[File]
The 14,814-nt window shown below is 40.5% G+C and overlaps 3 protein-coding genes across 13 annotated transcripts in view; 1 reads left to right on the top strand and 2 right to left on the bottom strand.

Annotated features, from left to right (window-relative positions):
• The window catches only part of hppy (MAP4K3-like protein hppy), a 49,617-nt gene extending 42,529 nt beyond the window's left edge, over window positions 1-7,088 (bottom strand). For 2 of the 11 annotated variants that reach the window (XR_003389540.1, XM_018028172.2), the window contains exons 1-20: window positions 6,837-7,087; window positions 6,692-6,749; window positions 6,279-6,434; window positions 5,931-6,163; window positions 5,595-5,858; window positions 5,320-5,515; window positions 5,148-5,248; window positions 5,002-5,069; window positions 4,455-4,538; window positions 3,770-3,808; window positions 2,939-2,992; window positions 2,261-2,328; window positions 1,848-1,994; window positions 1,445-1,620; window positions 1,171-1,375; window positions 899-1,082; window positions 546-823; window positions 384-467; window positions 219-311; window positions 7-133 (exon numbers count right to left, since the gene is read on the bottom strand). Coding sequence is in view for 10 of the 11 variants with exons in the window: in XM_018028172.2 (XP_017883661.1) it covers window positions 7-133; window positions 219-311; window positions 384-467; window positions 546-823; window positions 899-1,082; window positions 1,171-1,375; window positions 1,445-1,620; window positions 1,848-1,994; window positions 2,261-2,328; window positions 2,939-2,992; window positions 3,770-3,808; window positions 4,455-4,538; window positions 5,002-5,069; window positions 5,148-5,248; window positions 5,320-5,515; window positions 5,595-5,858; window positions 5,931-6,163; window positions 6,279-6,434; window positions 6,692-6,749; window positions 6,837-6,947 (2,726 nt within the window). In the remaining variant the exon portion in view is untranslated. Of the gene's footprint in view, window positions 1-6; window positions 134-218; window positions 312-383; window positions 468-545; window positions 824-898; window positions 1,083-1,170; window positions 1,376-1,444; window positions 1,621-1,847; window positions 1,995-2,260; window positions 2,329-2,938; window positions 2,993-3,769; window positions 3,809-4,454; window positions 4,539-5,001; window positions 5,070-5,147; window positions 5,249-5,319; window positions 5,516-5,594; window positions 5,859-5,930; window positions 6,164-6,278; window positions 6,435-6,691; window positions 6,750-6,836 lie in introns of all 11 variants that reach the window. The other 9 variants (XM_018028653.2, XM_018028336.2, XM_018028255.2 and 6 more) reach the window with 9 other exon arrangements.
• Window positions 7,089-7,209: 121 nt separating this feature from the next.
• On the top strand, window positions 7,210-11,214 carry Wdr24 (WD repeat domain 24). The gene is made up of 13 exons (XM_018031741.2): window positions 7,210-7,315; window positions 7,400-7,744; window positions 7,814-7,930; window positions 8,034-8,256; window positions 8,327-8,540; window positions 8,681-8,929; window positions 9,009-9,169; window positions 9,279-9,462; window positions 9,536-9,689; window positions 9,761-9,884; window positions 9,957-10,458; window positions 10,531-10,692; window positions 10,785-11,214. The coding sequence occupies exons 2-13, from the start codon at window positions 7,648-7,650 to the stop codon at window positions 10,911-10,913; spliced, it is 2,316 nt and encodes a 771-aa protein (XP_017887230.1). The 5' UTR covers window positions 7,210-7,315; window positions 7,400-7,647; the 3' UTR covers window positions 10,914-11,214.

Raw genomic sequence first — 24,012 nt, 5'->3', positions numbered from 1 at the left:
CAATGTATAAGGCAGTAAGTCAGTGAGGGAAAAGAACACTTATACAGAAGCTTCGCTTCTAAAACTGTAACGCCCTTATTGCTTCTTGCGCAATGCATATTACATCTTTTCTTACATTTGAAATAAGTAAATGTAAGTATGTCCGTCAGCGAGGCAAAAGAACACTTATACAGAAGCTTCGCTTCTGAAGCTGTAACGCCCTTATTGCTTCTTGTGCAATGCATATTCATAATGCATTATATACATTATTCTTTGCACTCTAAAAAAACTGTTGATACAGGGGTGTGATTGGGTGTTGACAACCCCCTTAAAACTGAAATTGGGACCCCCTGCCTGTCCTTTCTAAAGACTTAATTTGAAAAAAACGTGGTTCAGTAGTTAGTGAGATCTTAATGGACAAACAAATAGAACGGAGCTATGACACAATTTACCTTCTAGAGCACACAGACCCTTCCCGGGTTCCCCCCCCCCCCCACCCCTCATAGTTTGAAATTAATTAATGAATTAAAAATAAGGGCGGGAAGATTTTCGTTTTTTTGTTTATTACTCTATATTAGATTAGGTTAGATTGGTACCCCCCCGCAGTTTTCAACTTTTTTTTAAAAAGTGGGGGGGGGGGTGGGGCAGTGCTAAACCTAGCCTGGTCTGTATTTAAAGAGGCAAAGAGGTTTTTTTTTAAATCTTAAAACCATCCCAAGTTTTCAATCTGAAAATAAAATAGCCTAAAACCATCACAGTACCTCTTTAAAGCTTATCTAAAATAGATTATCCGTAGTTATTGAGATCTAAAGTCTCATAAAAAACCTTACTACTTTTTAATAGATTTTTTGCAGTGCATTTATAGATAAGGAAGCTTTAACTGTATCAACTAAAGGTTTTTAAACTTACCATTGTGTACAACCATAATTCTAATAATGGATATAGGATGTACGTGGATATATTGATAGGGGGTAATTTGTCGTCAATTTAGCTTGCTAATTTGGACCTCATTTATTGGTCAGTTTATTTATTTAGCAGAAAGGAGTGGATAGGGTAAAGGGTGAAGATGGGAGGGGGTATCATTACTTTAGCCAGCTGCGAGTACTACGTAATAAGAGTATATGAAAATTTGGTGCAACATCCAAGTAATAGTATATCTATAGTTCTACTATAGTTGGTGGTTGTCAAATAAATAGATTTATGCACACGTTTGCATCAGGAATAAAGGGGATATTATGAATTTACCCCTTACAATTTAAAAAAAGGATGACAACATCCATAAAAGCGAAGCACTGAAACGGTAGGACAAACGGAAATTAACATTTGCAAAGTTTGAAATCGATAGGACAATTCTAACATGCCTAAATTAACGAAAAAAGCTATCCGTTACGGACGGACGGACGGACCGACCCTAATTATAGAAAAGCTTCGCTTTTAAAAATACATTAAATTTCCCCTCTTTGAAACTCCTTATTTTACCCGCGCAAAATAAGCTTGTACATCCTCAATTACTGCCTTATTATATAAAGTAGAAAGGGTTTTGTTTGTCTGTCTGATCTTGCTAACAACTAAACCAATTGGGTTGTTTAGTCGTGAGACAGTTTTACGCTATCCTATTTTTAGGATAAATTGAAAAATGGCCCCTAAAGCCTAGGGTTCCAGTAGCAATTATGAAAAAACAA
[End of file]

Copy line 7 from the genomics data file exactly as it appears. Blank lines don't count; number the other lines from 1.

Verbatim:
CAATGTATAAGGCAGTAAGTCAGTGAGGGAAAAGAACACTTATACAGAAGCTTCGCTTCTAAAACTGTAACGCCCTTATTGCTTCTTGCGCAATGCATATTACATCTTTTCTTACATTTGAAATAAGTAAATGTAAGTATGTCCGTCAGCGAGGCAAAAGAACACTTATACAGAAGCTTCGCTTCTGAAGCTGTAACGCCCTTATTGCTTCTTGTGCAATGCATATTCATAATGCATTATATACATTATTCTTTGCACTCTAAAAAAACTGTTGATACAGGGGTGTGATTGGGTGTTGACAACCCCCTTAAAACTGAAATTGGGACCCCCTGCCTGTCCTTTCTAAAGACTTAATTTGAAAAAAACGTGGTTCAGTAGTTAGTGAGATCTTAATGGACAAACAAATAGAACGGAGCTATGACACAATTTACCTTCTAGAGCACACAGACCCTTCCCGGGTTCCCCCCCCCCCCCACCCCTCATAGTTTGAAATTAATTAATGAATTAAAAATAAGGGCGGGAAGATTTTCGTTTTTTTGTTTATTACTCTATATTAGATTAGGTTAGATTGGTACCCCCCCGCAGTTTTCAACTTTTTTTTAAAAAGTGGGGGGGGGGGTGGGGCAGTGCTAAACCTAGCCTGGTCTGTATTTAAAGAGGCAAAGAGGTTTTTTTTTAAATCTTAAAACCATCCCAAGTTTTCAATCTGAAAATAAAATAGCCTAAAACCATCACAGTACCTCTTTAAAGCTTATCTAAAATAGATTATCCGTAGTTATTGAGATCTAAAGTCTCATAAAAAACCTTACTACTTTTTAATAGATTTTTTGCAGTGCATTTATAGATAAGGAAGCTTTAACTGTATCAACTAAAGGTTTTTAAACTTACCATTGTGTACAACCATAATTCTAATAATGGATATAGGATGTACGTGGATATATTGATAGGGGGTAATTTGTCGTCAATTTAGCTTGCTAATTTGGACCTCATTTATTGGTCAGTTTATTTATTTAGCAGAAAGGAGTGGATAGGGTAAAGGGTGAAGATGGGAGGGGGTATCATTACTTTAGCCAGCTGCGAGTACTACGTAATAAGAGTATATGAAAATTTGGTGCAACATCCAAGTAATAGTATATCTATAGTTCTACTATAGTTGGTGGTTGTCAAATAAATAGATTTATGCACACGTTTGCATCAGGAATAAAGGGGATATTATGAATTTACCCCTTACAATTTAAAAAAAGGATGACAACATCCATAAAAGCGAAGCACTGAAACGGTAGGACAAACGGAAATTAACATTTGCAAAGTTTGAAATCGATAGGACAATTCTAACATGCCTAAATTAACGAAAAAAGCTATCCGTTACGGACGGACGGACGGACCGACCCTAATTATAGAAAAGCTTCGCTTTTAAAAATACATTAAATTTCCCCTCTTTGAAACTCCTTATTTTACCCGCGCAAAATAAGCTTGTACATCCTCAATTACTGCCTTATTATATAAAGTAGAAAGGGTTTTGTTTGTCTGTCTGATCTTGCTAACAACTAAACCAATTGGGTTGTTTAGTCGTGAGACAGTTTTACGCTATCCTATTTTTAGGATAAATTGAAAAATGGCCCCTAAAGCCTAGGGTTCCAGTAGCAATTATGAAAAAACAA